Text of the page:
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Growing Crisis of Industrial Capitalism and Responses

Brad Teeple

High School

U.S. History and Geography

Class Length: 50 minutes

Average Class Size: 30 students

School Profile: Suburban Middle Income West Michigan School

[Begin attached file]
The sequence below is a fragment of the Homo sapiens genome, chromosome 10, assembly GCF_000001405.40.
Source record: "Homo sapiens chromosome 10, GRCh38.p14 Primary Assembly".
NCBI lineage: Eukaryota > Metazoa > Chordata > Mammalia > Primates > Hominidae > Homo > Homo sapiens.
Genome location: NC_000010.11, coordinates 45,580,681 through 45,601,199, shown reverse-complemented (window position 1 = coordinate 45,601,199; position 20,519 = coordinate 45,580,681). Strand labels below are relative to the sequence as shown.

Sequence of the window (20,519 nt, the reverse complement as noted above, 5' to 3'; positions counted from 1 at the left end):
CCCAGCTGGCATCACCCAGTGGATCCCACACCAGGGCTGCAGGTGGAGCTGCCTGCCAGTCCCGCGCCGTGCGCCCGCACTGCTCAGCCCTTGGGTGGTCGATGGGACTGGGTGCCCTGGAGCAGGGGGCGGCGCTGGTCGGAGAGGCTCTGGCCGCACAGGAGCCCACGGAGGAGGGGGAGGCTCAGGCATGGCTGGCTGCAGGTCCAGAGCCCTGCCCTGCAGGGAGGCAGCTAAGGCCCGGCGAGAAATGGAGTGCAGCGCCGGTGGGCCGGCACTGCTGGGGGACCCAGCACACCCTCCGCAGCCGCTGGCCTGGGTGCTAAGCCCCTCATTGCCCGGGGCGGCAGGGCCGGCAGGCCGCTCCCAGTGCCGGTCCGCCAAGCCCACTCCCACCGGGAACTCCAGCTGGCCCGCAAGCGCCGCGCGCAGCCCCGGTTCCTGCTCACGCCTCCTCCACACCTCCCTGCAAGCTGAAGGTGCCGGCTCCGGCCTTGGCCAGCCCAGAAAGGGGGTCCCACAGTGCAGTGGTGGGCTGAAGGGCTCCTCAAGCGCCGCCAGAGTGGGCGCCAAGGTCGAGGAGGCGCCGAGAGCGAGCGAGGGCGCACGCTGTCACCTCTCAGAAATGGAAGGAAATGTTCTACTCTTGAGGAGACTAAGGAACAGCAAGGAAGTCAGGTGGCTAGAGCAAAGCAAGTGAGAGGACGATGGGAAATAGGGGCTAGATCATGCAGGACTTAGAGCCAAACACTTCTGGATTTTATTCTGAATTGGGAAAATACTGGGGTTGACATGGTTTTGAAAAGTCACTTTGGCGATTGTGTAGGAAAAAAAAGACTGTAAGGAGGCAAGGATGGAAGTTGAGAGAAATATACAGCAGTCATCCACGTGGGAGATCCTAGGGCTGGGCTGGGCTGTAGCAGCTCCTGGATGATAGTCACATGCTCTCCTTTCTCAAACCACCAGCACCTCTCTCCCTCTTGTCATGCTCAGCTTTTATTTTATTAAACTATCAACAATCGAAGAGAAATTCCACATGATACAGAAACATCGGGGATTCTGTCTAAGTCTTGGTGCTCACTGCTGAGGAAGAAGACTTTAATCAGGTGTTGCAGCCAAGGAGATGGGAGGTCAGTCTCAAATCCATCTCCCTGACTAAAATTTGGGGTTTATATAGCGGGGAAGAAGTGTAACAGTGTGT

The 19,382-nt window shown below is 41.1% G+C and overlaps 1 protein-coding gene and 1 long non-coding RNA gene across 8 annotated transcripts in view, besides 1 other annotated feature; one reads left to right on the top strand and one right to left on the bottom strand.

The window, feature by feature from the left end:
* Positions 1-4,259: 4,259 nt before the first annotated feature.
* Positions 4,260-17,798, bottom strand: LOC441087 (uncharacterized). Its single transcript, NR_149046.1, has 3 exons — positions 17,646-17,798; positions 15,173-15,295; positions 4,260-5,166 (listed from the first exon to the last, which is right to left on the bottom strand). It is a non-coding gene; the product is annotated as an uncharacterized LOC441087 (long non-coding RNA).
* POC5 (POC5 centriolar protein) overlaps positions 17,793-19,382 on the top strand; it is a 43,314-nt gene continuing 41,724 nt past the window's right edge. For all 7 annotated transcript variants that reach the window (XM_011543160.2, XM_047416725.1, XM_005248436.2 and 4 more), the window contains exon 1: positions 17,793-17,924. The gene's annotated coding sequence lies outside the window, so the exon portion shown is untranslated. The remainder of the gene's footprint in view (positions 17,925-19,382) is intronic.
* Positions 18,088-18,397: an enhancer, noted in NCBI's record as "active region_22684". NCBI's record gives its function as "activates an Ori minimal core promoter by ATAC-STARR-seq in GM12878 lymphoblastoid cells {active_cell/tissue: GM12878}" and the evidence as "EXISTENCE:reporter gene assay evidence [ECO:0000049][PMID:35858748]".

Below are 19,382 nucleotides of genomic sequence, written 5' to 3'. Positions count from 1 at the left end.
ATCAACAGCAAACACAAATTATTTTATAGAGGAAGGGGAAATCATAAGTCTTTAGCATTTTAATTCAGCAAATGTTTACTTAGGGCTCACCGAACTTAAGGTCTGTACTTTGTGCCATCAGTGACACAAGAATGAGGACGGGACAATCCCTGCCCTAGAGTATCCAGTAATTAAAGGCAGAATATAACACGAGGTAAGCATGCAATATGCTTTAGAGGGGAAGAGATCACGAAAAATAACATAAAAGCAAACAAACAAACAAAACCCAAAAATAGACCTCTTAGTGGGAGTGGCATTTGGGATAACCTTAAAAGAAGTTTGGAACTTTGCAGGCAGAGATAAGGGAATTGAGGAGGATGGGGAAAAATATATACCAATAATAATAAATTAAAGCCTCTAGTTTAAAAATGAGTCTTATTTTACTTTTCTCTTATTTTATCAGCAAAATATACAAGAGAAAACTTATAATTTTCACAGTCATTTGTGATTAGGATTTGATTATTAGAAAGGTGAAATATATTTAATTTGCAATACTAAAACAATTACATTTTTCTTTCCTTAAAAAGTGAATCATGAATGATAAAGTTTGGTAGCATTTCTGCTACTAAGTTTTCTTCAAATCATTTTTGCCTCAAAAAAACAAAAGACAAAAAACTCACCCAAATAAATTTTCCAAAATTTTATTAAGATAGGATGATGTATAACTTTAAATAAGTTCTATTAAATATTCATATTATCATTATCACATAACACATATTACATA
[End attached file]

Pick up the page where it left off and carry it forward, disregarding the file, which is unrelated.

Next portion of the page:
Thematic Statement Essential Questions: 1. How did the United States’ foreign relations influence their domestic situation? 2. What historical events influenced cultural changes in the United States and why? 3. How did the United States’ global position change throughout time and what caused these changes? 4. What economic motives influenced government decisions in both domestic policy and foreign policy? 5. How did presidential decisions affect the United States in a negative and/or positive way? This unit will help these students grapple with these essential questions in a multitude of ways. The examination of the causes of the Great Depression will include how the United States’ was invested in Europe and how Europe’s economic downturn worsened the Great Depression in the United States due to our foreign investment. In terms of culture, the examination of the “lost generation” will be shown to have been caused by World War One’s massive death tolls and the psychological effects that led to this generation of people who felt nothing truly mattered anymore. Economic motives influencing government decisions domestically will be closely looked at and grappled with in this unit since my class will be able to interpret why the government made the decisions they did in an effort to combat the crippling economic depression. The presidential decisions question will be a main point in this unit as well. For this essential question, students will be able to compare the effects of Hoover’s economic decisions with the effects of FDR’s economic decisions. Unit Goals and Objectives Unit Questions: 1. What historical events influenced such cultural movements as the Harlem Renaissance and the “lost generation”? 2. What effect did cultural movements in the 1920s have in bringing about societal change? 3. Why was there a struggle between “traditional” and “modern” America, and what did both sides push for in debates like the role of women, immigration restrictions, etc.? 4. What were the various political, economic, and social causes of the Great Depression? 5. What sort of toll did the Great Depression have on various groups of people in the United States? 6. What were Hoover’s economic policies, and what sort of effect did these policies have on the Great Depression? 7. What were Roosevelt’s economic policies, and what sort of effect did these policies have on the Great Depression? 8. Why were some groups opposed to the New Deal, and what effect did this have on the program?